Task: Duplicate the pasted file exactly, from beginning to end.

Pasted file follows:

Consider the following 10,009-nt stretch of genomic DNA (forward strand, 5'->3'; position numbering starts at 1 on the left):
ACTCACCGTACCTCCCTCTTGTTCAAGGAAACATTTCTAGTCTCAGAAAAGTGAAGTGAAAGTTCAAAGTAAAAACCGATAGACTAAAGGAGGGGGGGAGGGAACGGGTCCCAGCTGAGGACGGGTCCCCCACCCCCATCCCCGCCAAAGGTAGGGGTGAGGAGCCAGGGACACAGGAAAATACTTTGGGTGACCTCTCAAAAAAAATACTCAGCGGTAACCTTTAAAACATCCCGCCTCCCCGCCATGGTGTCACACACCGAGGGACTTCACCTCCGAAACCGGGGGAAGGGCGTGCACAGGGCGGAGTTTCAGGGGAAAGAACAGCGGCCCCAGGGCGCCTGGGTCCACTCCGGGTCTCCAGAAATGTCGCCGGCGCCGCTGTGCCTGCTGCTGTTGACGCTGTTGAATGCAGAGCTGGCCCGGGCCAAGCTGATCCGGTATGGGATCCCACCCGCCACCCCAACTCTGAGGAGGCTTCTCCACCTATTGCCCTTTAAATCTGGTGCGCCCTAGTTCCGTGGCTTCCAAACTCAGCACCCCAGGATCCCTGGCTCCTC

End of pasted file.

Consider the following 10,009-nt stretch of genomic DNA (forward strand, 5'->3'; position numbering starts at 1 on the left):
ACTCACCGTACCTCCCTCTTGTTCAAGGAAACATTTCTAGTCTCAGAAAAGTGAAGTGAAAGTTCAAAGTAAAAACCGATAGACTAAAGGAGGGGGGGAGGGAACGGGTCCCAGCTGAGGACGGGTCCCCCACCCCCATCCCCGCCAAAGGTAGGGGTGAGGAGCCAGGGACACAGGAAAATACTTTGGGTGACCTCTCAAAAAAAATACTCAGCGGTAACCTTTAAAACATCCCGCCTCCCCGCCATGGTGTCACACACCGAGGGACTTCACCTCCGAAACCGGGGGAAGGGCGTGCACAGGGCGGAGTTTCAGGGGAAAGAACAGCGGCCCCAGGGCGCCTGGGTCCACTCCGGGTCTCCAGAAATGTCGCCGGCGCCGCTGTGCCTGCTGCTGTTGACGCTGTTGAATGCAGAGCTGGCCCGGGCCAAGCTGATCCGGTATGGGATCCCACCCGCCACCCCAACTCTGAGGAGGCTTCTCCACCTATTGCCCTTTAAATCTGGTGCGCCCTAGTTCCGTGGCTTCCAAACTCAGCACCCCAGGATCCCTGGCTCCTC